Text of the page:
iNaturalist is a website and app where people like you record the living things they observe. There are nearly 40,000,000 observations worldwide! On the iNaturalist Observations page, explore the area near where you live. You can change the language at the bottom right corner of the page. Here are some questions to think about while exploring:
Learn about how energy from the sun causes air masses to move, creating weather.
This short video from the science program NOVA, explaining the basics of weather, is available in both english and spanish.
This Crash Course Kids video will help you understand the difference between “weather” and “climate”.
Considerations: This game is best when you know some of the information, so you may want to read some questions/answers before playing the game.
Often we only notice clouds when we’re experiencing weather or seeing a beautiful sunset, but clouds are important components of a complex global weather system. Watch this series of videos from PBS and answer the questions to learn more!
While watching The Making of A Cloud video, answer the following questions:
While watching the Why So Many Cloud Types video answer the following questions:
Feeling like you know the different types of clouds? Try your hand at this cloud lab activity challenge to practice classifying clouds. Be sure to use the key in the bottom left of the window to help you in the process!
If you want to see how clouds are always in motion, check out this cloud video from the Cloud Appreciation Society.
What's the difference between dirt and soil? So much!
Watch this short video to learn more about the important role of soil: How Dirt Works
Answer the following question while watching the accompanying video segments.
Want to play a game testing your soil knowledge? Try The Great Plant Escape.
Or play a card game with the family? Try this Soil Card Game for some family fun.
What do all arthropods have in common? What are the different kinds of arthropods? Check out the Arthropods page from PBS to learn more.
Many arthropods are too small to observe without special equipment like microscopes, or they may be hard to find. Fortunately, we can learn about these arthropods online!
To see what kinds of wildlife people have been observing in their homes around the world, explore the Never Home Alone iNaturalist project.
Take some time to watch videos about pollinators, see pictures of them, and read about their lives and how important they are to ecosystems. The linked videos and sites will give you good background on questions such as:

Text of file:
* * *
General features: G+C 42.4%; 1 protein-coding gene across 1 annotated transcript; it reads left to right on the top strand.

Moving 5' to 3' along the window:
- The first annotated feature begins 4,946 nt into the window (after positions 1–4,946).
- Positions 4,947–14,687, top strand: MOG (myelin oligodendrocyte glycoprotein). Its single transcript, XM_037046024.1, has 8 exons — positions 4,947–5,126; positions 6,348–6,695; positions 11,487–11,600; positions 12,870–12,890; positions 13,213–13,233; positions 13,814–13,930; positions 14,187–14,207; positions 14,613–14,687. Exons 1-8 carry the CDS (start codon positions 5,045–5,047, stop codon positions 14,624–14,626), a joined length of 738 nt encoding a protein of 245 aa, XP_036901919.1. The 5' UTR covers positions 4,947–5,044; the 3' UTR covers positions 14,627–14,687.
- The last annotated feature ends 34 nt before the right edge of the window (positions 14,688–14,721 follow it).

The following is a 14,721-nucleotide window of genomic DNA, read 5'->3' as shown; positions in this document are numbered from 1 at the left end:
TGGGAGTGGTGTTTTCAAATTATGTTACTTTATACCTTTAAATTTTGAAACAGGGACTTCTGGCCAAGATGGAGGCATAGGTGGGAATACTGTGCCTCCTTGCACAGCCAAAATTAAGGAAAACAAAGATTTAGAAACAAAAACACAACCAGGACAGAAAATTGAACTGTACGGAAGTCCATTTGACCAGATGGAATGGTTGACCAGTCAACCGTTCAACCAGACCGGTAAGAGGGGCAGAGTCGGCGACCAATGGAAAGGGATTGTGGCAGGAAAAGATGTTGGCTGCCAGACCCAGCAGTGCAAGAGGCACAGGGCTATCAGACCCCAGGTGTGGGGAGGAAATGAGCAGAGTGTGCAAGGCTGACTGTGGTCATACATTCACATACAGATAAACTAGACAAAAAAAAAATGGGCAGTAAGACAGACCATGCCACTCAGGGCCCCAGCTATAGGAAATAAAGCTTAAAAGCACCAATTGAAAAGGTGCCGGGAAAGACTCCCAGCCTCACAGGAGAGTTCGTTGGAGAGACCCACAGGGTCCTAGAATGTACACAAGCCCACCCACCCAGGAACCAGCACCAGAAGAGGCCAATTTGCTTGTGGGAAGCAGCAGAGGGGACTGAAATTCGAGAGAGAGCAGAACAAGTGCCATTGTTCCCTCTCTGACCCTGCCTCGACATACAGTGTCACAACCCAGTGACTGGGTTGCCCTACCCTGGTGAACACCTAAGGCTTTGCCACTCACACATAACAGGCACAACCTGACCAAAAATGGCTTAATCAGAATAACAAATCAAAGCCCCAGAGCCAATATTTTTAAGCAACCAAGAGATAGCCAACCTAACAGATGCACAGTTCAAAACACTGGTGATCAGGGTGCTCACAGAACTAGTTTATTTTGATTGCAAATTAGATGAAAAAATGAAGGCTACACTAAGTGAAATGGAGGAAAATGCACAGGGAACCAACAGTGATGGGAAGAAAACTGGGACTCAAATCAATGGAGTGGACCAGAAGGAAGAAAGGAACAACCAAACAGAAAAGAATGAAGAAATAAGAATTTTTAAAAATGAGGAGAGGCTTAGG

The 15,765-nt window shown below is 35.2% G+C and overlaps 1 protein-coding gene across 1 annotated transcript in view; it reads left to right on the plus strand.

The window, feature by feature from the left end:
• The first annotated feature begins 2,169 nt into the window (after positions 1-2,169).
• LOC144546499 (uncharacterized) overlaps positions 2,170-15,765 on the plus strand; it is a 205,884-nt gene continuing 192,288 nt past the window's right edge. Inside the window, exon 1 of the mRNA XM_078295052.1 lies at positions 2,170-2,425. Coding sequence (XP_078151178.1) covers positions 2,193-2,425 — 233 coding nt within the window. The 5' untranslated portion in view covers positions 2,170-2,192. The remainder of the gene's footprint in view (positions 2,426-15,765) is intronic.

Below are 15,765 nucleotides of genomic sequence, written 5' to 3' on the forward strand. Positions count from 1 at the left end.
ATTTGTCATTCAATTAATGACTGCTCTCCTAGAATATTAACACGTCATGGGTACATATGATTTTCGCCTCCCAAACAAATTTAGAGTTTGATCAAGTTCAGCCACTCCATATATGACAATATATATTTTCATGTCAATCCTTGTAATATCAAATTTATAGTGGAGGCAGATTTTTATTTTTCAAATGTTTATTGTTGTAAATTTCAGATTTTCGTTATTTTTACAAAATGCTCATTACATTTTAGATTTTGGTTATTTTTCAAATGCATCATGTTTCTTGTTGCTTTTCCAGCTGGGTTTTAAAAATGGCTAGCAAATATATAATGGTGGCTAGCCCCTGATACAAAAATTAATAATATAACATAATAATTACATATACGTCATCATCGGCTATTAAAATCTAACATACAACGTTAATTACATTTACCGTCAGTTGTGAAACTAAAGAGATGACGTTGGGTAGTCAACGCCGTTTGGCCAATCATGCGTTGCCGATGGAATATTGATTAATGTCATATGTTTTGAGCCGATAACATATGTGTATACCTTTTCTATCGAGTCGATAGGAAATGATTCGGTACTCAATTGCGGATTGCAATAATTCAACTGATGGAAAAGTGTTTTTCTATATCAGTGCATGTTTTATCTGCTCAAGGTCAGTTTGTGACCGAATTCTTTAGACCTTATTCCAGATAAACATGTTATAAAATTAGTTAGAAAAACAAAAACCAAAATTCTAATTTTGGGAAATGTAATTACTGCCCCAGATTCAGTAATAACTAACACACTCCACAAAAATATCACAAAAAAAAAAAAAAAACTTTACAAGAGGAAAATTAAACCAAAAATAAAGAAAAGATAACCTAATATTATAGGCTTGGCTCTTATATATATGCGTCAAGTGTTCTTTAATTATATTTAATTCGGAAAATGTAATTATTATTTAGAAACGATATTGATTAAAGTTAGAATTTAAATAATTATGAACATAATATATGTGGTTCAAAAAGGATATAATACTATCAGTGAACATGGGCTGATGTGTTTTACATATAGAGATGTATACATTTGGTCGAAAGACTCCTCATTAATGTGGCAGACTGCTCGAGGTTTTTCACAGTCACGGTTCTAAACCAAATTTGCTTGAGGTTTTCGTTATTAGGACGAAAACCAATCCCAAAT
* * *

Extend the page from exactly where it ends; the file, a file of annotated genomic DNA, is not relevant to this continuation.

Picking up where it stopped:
Meet the pollinators: Want to learn about pollinators by reading about different types of pollinators? Try this site from the University of California and select the tabs that interest you (beetles, moths, bees, etc).
Test Your Knowledge:
Want to see how much you can learn about pollinators? The U.S. Department of Agriculture has a “jeopardy” game about pollinators. You can follow the directions to play from the main topic board, and see if you know the answers to each question. Or, you could go through all the questions and answers first, and then play the game to see how much you remember!
If you don't have any live flowers to dissect, check out this online flower dissection! Click on "Flower 1" on the left side of the page to get started with the virtual dissection.
Budburst tracks plant life events like getting flowers and leaves in the spring. Explore the maps to learn about plants found in Oregon.
Considerations: Requires device with an internet connection.
Have you ever wondered about the environmental benefits provided by trees in your neighborhood? I-Tree is a web-based tool designed by the US Forest Service where you can input data from one or more trees growing in your community and calculate the benefits they provide. Watch this video to learn how to calculate the benefits of a tree near you. (instrucciones en español, página 13)
Almost everyone loves games! In Bird Song Hero, listen to birdsongs and match them to a visual “spectrogram” showing the different types of sounds in the song. It’s a really fun way to hone your listening skills and learn about birdsongs you might hear when you’re out exploring - or just sitting quietly inside! As an extra challenge, you could try drawing a spectrogram of a birdsong in your own journal. Once you finish Birdsong Hero, try some of the other games, or explore other parts of the Cornell Labs site like their live Bird Cams of birds of prey, songbirds, and water foul.
Bird Song Hero Game (challenge yourself to identify bird songs...and look for the robot!)
Bird Academy Play Lab (eight games & interactive tutorials)
Bird Cams (live cams on real birds nests!)